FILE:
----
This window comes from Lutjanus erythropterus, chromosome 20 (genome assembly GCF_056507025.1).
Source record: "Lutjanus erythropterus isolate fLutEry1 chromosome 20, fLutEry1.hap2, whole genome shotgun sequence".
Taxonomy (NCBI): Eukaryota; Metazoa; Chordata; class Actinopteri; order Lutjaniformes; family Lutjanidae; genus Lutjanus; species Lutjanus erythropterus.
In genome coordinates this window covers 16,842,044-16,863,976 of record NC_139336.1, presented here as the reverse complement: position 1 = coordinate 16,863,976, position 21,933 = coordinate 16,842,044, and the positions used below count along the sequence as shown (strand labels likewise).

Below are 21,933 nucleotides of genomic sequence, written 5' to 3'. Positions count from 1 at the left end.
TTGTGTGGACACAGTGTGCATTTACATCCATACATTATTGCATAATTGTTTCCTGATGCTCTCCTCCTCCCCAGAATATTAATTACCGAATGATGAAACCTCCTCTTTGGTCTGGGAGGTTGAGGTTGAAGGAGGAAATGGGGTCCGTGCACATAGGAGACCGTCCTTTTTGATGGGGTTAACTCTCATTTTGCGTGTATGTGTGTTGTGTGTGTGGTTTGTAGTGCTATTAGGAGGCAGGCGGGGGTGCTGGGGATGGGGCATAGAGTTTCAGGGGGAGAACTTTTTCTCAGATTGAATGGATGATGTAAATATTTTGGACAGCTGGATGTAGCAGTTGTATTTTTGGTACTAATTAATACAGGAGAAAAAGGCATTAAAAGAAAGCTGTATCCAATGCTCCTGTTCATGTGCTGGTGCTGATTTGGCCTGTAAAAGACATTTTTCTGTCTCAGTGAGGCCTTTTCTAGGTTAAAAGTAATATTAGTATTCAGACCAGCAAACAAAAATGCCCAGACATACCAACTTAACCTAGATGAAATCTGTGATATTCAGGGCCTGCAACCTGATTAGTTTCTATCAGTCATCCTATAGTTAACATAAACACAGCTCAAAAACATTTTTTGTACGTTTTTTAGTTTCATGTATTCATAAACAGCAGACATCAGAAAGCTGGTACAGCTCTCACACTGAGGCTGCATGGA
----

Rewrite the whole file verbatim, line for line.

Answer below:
This window comes from Lutjanus erythropterus, chromosome 20 (genome assembly GCF_056507025.1).
Source record: "Lutjanus erythropterus isolate fLutEry1 chromosome 20, fLutEry1.hap2, whole genome shotgun sequence".
Taxonomy (NCBI): Eukaryota; Metazoa; Chordata; class Actinopteri; order Lutjaniformes; family Lutjanidae; genus Lutjanus; species Lutjanus erythropterus.
In genome coordinates this window covers 16,842,044-16,863,976 of record NC_139336.1, presented here as the reverse complement: position 1 = coordinate 16,863,976, position 21,933 = coordinate 16,842,044, and the positions used below count along the sequence as shown (strand labels likewise).

Below are 21,933 nucleotides of genomic sequence, written 5' to 3'. Positions count from 1 at the left end.
TTGTGTGGACACAGTGTGCATTTACATCCATACATTATTGCATAATTGTTTCCTGATGCTCTCCTCCTCCCCAGAATATTAATTACCGAATGATGAAACCTCCTCTTTGGTCTGGGAGGTTGAGGTTGAAGGAGGAAATGGGGTCCGTGCACATAGGAGACCGTCCTTTTTGATGGGGTTAACTCTCATTTTGCGTGTATGTGTGTTGTGTGTGTGGTTTGTAGTGCTATTAGGAGGCAGGCGGGGGTGCTGGGGATGGGGCATAGAGTTTCAGGGGGAGAACTTTTTCTCAGATTGAATGGATGATGTAAATATTTTGGACAGCTGGATGTAGCAGTTGTATTTTTGGTACTAATTAATACAGGAGAAAAAGGCATTAAAAGAAAGCTGTATCCAATGCTCCTGTTCATGTGCTGGTGCTGATTTGGCCTGTAAAAGACATTTTTCTGTCTCAGTGAGGCCTTTTCTAGGTTAAAAGTAATATTAGTATTCAGACCAGCAAACAAAAATGCCCAGACATACCAACTTAACCTAGATGAAATCTGTGATATTCAGGGCCTGCAACCTGATTAGTTTCTATCAGTCATCCTATAGTTAACATAAACACAGCTCAAAAACATTTTTTGTACGTTTTTTAGTTTCATGTATTCATAAACAGCAGACATCAGAAAGCTGGTACAGCTCTCACACTGAGGCTGCATGGA